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  News From the National Science Foundation
The National Science Foundation (NSF) — For more information about NSF and its programs, visit www.nsf.gov

NSF Funded News

Key: Meeting M      Journal J      Funder F

Showing releases 251-275 out of 1105.

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Public Release: 10-Aug-2017
Science
How the brain recognizes familiar faces
Scientists have located two areas in the brain that help us recognize familiar faces. The discovery will help them delve deeper into the relationship between face recognition, memory, and social knowledge.
Howard Hughes Medical Institute, Center for Brains, Minds, and Machines funded by National Science Foundation, NIH/National Eye Institute, NIH/National Institute of Mental Health o

Contact: Katherine Fenz
kfenz@rockefeller.edu
212-327-7913
Rockefeller University

Public Release: 10-Aug-2017
Thirteenth Symposium on Usable Privacy and Security
Proceedings of the Thirteenth Symposium on Usable Privacy and Security
How secure are your messages?
Researchers have learned that most users of popular messaging apps are leaving themselves exposed to hacking and fraud because they aren't using important security options.
National Science Foundation

Contact: Andrea Christensen
andrea_christensen@byu.edu
801-368-4194
Brigham Young University

Public Release: 10-Aug-2017
Advanced Biosystems
Test uses nanotechnology to quickly diagnose Zika virus
Currently, testing for Zika requires that a blood sample be refrigerated and shipped to a medical center or laboratory, delaying diagnosis and possible treatment. Now, Washington University in St. Louis researchers have developed a test that quickly can detect the presence of Zika virus in blood. Although the new proof-of-concept technology has yet to be produced for use in medical situations, test results can be determined in minutes, and the materials do not require refrigeration.
National Science Foundation, Department of Anesthesiology, Washington University School of Medicine in St. Louis, Department of Mechanical Engineering & Materials Science

Contact: Jim Dryden
jdryden@wustl.edu
314-286-0110
Washington University School of Medicine

Public Release: 10-Aug-2017
Lab on a Chip
New handheld spectral analyzer uses power of smartphone to detect disease
Researchers at the University of Illinois at Urbana-Champaign have developed technology that enables a smartphone to perform lab-grade medical diagnostic tests that typically require large, expensive instruments.
National Science Foundation

Contact: Brian Cunningham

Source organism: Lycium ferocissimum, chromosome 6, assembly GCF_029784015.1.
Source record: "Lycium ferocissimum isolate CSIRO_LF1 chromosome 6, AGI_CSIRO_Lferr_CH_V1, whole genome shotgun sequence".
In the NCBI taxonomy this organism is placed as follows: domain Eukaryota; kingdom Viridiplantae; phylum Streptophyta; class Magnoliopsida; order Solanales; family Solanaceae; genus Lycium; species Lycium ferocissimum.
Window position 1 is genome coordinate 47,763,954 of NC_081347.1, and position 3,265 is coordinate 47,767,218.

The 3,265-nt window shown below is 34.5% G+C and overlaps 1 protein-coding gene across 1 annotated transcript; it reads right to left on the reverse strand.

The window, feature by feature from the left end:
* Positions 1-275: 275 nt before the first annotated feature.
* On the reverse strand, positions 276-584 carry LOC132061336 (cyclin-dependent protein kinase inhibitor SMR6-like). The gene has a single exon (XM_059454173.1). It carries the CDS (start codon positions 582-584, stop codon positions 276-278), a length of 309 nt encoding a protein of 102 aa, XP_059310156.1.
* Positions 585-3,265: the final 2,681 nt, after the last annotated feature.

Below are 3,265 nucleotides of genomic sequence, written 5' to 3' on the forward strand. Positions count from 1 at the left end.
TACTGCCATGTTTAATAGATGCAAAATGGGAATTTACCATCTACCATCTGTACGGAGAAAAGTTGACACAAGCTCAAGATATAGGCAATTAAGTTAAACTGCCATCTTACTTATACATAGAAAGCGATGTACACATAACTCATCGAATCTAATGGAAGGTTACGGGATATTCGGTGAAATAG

bcunning@illinois.edu
217-265-6291
University of Illinois College of Engineering

Public Release: 10-Aug-2017
OU biologist receives $1.2 million NSF grant in support of ecological research
A University of Oklahoma biology professor, Michael E. Kaspari, has been awarded a $1.2 million National Science Foundation grant to study MacroSystems ecology--exploring how Earth's temperature, precipitation and biogeochemistry govern the abundance, diversity and activity of ecological communities. Kaspari will test these models by generating the first standardized field data from entire communities of ground dwelling arthropods--an invertebrate animal having an exoskeleton, a segmented body and paired jointed appendages.
National Science Foundation

Contact: Jana Smith
jana.smith@ou.edu
405-325-1322
University of Oklahoma

Public Release: 10-Aug-2017
Conference on Knowledge Discovery and Data Mining
AI, crowdsourcing combine to close 'analogy gap'
Researchers at Carnegie Mellon University and the Hebrew University of Jerusalem devised a method enabling computers to mine databases of patents, inventions and research papers, identifying ideas that can be repurposed to solve new problems or create new products.
National Science Foundation, Bosch, Google

Contact: Byron Spice
bspice@cs.cmu.edu
412-268-9068
Carnegie Mellon University

Public Release: 10-Aug-2017
Science
Chemists use electrochemistry to amp up drug manufacturing
Give your medicine a jolt. By using -- electrochemistry -- a technique that combines electricity and chemistry, future pharmaceuticals -- including many of the top prescribed medications in the United States -- soon may be easily scaled up to be manufactured in a more sustainable way.
Cornell laboratory startup money, National Science Foundation

Contact: Daryl Lovell
dal296@cornell.edu
607-592-3925
Cornell University

Public Release: 10-Aug-2017
Nature
Mapping the brain, neuron by neuron
A mathematician and computer scientist joined an international team of neuroscientists to create a complete map of the learning and memory center of the fruit fly larva brain, an early step toward mapping how all animal brains work.
National Science Foundation

Contact: Arthur Hirsch
ahirsch6@jhu.edu
443-997-9909
Johns Hopkins University

Public Release: 10-Aug-2017
Nature Communications
Scientists report first data transmission through terahertz multiplexer